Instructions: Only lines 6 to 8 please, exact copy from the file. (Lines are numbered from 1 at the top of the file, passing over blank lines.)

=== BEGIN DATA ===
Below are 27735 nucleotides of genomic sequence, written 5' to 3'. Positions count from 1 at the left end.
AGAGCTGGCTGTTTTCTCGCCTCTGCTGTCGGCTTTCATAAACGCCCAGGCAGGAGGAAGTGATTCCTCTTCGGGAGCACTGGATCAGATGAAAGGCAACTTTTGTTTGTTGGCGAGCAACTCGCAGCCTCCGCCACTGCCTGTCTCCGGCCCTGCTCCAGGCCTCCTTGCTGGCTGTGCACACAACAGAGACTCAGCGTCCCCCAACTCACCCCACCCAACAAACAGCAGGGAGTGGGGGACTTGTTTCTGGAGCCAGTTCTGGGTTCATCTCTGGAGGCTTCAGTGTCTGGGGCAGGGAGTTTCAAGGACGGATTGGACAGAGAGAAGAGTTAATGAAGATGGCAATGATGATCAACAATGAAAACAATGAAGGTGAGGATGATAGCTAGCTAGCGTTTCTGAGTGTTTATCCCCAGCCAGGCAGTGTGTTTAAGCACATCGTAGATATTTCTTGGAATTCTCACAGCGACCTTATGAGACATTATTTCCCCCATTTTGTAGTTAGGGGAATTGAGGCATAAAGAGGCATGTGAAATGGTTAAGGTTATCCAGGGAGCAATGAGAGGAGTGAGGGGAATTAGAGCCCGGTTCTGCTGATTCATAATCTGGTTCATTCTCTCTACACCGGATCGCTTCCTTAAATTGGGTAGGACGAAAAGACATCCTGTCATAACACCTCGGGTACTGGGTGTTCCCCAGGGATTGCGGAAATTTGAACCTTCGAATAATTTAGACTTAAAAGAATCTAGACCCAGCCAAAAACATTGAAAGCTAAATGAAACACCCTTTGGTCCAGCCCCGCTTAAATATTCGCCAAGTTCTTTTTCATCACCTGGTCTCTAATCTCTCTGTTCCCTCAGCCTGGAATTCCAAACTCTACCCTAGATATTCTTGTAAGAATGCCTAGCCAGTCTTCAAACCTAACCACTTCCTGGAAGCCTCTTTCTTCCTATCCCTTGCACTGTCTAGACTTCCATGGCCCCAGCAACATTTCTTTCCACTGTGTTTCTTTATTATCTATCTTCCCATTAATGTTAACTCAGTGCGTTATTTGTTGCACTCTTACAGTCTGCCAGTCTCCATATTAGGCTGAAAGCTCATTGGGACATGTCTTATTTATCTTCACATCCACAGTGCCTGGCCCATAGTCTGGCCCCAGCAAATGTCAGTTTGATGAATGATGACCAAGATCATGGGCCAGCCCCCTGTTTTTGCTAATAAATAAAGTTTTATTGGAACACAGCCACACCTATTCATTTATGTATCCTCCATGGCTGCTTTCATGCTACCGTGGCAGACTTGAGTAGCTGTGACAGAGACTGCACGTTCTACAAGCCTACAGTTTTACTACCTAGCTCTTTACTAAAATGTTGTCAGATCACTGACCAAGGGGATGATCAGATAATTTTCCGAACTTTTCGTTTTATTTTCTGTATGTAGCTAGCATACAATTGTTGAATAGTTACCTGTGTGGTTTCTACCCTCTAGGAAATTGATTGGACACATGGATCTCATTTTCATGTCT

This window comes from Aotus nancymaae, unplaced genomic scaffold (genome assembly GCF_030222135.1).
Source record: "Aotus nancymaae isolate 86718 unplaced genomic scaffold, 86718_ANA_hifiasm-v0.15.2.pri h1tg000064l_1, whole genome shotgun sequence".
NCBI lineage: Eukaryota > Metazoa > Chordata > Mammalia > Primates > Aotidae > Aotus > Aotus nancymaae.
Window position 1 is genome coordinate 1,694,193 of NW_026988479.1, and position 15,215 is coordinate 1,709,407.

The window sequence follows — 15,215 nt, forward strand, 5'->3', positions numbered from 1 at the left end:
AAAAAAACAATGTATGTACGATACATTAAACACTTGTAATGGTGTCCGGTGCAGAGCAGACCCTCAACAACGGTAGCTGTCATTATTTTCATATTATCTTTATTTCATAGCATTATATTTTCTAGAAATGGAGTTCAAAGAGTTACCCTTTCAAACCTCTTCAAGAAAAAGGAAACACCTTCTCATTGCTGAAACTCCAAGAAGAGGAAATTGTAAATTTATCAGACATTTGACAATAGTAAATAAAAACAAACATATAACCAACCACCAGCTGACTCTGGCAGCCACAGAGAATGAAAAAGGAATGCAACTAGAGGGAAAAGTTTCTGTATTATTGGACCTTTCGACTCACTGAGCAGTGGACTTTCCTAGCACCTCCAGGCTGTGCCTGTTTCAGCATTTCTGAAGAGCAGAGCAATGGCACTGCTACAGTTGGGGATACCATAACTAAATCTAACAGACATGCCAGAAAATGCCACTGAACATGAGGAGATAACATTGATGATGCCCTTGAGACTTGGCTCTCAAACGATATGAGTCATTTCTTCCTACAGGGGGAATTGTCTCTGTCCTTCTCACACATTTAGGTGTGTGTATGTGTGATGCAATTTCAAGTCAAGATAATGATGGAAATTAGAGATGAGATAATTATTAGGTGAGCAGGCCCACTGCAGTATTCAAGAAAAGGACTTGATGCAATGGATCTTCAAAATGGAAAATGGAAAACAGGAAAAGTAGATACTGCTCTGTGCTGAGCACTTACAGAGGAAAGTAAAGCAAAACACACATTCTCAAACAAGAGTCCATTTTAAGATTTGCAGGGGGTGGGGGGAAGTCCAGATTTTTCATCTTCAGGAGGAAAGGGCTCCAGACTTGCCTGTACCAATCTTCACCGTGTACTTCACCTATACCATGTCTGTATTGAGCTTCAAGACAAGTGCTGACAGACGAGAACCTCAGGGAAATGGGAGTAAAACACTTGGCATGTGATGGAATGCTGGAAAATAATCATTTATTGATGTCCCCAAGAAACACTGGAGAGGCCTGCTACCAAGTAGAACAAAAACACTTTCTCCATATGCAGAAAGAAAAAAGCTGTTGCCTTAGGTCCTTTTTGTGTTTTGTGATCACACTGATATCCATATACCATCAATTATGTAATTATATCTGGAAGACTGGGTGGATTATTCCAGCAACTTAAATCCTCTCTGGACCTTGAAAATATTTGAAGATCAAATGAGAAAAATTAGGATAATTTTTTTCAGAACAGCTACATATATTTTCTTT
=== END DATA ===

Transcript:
Window position 1 is genome coordinate 1,694,193 of NW_026988479.1, and position 15,215 is coordinate 1,709,407.

The window sequence follows — 15,215 nt, forward strand, 5'->3', positions numbered from 1 at the left end:
AAAAAAACAATGTATGTACGATACATTAAACACTTGTAATGGTGTCCGGTGCAGAGCAGACCCTCAACAACGGTAGCTGTCATTATTTTCATATTATCTTTATTTCATAGCATTATATTTTCTAGAAATGGAGTTCAAAGAGTTACCCTTTCAAACCTCTTCAAGAAAAAGGAAACACCTTCTCATTGCTGAAACTCCAAGAAGAGGAAATTGTAAATTTATCAGACATTTGACAATAGTAAATAAAAACAAACATATAACCAACCACCAGCTGACTCTGGCAGCCACAGAGAATGAAAAAGGAATGCAACTAGAGGGAAAAGTTTCTGTATTATTGGACCTTTCGACTCACTGAGCAGTGGACTTTCCTAGCACCTCCAGGCTGTGCCTGTTTCAGCATTTCTGAAGAGCAGAGCAATGGCACTGCTACAGTTGGGGATACCATAACTAAATCTAACAGACATGCCAGAAAATGCCACTGAACATGAGGAGATAACATTGATGATGCCCTTGAGACTTGGCTCTCAAACGATATGAGTCATTTCTTCCTACAGGGGGAATTGTCTCTGTCCTTCTCACACATTTAGGTGTGTGTATGTGTGATGCAATTTCAAGTCAAGATAATGATGGAAATTAGAGATGAGATAATTATTAGGTGAGCAGGCCCACTGCAGTATTCAAGAAAAGGACTTGATGCAATGGATCTTCAAAATGGAAAATGGAAAACAGGAAAAGTAGATACTGCTCTGTGCTGAGCACTTACAGAGGAAAGTAAAGCAAAACACACATTCTCAAACAAGAGTCCATTTTAAGATTTGCAGGGGGTGGGGGGAAGTCCAGATTTTTCATCTTCAGGAGGAAAGGGCTCCAGACTTGCCTGTACCAATCTTCACCGTGTACTTCACCTATACCATGTCTGTATTGAGCTTCAAGACAAGTGCTGACAGACGAGAACCTCAGGGAAATGGGAGTAAAACACTTGGCATGTGATGGAATGCTGGAAAATAATCATTTATTGATGTCCCCAAGAAACACTGGAGAGGCCTGCTACCAAGTAGAACAAAAACACTTTCTCCATATGCAGAAAGAAAAAAGCTGTTGCCTTAGGTCCTTTTTGTGTTTTGTGATCACACTGATATCCATATACCATCAATTATGTAATTATATCTGGAAGACTGGGTGGATTATTCCAGCAACTTAAATCCTCTCTGGACCTTGAAAATATTTGAAGATCAAATGAGAAAAATTAGGATAATTTTTTTCAGAACAGCTACATATATTTTCTTT